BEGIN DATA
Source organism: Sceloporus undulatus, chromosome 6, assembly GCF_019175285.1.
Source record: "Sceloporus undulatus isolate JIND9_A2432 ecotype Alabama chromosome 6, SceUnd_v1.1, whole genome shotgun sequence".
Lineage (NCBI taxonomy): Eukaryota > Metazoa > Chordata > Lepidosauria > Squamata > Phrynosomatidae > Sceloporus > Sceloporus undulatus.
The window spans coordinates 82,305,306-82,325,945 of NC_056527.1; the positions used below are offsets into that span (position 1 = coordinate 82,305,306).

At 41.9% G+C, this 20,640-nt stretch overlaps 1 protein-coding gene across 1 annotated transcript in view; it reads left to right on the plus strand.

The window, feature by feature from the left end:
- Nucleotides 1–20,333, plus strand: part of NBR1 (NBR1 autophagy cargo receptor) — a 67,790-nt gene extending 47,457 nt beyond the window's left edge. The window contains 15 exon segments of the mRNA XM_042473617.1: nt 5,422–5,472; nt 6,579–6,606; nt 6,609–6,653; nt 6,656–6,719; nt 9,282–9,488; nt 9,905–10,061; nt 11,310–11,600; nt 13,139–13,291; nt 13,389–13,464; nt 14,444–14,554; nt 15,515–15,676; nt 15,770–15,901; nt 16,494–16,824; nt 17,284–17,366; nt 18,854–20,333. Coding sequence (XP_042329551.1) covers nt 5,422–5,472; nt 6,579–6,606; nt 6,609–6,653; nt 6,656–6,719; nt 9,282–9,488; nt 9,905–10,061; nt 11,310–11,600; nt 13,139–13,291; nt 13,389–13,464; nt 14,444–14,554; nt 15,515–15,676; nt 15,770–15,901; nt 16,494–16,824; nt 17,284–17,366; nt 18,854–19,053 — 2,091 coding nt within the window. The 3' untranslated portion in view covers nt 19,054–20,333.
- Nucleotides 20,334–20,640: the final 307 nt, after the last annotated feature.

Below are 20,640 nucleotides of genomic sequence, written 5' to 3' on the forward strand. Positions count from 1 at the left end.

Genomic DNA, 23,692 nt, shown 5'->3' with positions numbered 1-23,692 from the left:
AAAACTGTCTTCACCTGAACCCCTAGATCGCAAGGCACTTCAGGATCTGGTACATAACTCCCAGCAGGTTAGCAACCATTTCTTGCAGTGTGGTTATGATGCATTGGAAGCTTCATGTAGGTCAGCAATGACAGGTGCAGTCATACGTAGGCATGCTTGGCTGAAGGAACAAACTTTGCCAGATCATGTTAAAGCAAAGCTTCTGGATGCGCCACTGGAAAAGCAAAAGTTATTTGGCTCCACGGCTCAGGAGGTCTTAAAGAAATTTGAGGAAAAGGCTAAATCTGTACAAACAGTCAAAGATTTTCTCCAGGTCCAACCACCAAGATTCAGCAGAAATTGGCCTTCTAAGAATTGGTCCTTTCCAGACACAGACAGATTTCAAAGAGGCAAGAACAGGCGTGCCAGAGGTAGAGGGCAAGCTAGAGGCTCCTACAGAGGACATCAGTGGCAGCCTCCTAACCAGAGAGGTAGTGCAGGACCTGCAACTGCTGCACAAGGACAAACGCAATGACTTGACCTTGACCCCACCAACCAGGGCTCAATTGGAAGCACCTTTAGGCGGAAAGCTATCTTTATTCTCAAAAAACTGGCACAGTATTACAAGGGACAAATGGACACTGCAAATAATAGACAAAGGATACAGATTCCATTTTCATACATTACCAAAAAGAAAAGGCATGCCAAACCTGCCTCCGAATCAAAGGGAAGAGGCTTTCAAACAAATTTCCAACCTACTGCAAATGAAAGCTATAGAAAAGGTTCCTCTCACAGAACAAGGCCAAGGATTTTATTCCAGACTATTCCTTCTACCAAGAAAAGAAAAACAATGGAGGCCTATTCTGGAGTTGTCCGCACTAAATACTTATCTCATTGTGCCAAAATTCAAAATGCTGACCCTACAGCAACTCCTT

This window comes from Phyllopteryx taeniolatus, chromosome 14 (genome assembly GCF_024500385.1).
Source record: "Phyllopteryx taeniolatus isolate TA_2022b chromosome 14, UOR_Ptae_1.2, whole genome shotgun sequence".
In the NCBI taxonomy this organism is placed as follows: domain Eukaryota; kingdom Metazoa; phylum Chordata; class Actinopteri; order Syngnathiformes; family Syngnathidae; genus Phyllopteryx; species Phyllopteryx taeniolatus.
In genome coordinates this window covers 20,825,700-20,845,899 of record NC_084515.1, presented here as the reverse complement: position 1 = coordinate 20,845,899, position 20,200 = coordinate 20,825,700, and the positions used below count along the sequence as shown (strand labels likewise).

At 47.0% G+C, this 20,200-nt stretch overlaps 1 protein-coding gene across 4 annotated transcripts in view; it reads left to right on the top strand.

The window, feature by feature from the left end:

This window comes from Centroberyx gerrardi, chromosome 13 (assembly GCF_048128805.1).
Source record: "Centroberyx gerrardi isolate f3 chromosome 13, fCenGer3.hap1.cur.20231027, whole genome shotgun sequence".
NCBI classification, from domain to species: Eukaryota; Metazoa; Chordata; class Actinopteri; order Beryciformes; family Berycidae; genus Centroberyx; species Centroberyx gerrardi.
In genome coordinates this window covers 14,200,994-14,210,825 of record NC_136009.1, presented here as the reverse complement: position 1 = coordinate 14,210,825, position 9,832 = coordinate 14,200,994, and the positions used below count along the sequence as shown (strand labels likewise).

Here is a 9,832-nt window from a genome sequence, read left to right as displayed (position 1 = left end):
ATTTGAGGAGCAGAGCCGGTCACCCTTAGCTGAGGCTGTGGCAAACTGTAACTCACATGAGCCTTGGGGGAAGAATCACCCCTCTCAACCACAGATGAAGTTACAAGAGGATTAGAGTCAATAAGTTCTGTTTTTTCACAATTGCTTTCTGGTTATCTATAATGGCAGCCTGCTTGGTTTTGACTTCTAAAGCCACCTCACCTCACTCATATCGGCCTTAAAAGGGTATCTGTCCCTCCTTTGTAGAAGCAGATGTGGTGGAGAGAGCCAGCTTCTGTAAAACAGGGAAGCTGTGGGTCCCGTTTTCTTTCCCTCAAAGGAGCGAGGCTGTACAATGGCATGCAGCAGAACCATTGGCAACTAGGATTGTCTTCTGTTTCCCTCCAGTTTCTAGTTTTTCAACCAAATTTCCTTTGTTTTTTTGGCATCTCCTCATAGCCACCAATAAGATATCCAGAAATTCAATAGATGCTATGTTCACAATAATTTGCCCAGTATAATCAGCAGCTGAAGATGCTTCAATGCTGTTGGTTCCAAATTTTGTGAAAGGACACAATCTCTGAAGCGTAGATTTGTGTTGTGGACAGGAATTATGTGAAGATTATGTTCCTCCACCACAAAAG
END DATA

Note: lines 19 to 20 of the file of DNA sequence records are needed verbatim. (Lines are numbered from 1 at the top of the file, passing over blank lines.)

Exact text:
Source record: "Centroberyx gerrardi isolate f3 chromosome 13, fCenGer3.hap1.cur.20231027, whole genome shotgun sequence".
NCBI classification, from domain to species: Eukaryota; Metazoa; Chordata; class Actinopteri; order Beryciformes; family Berycidae; genus Centroberyx; species Centroberyx gerrardi.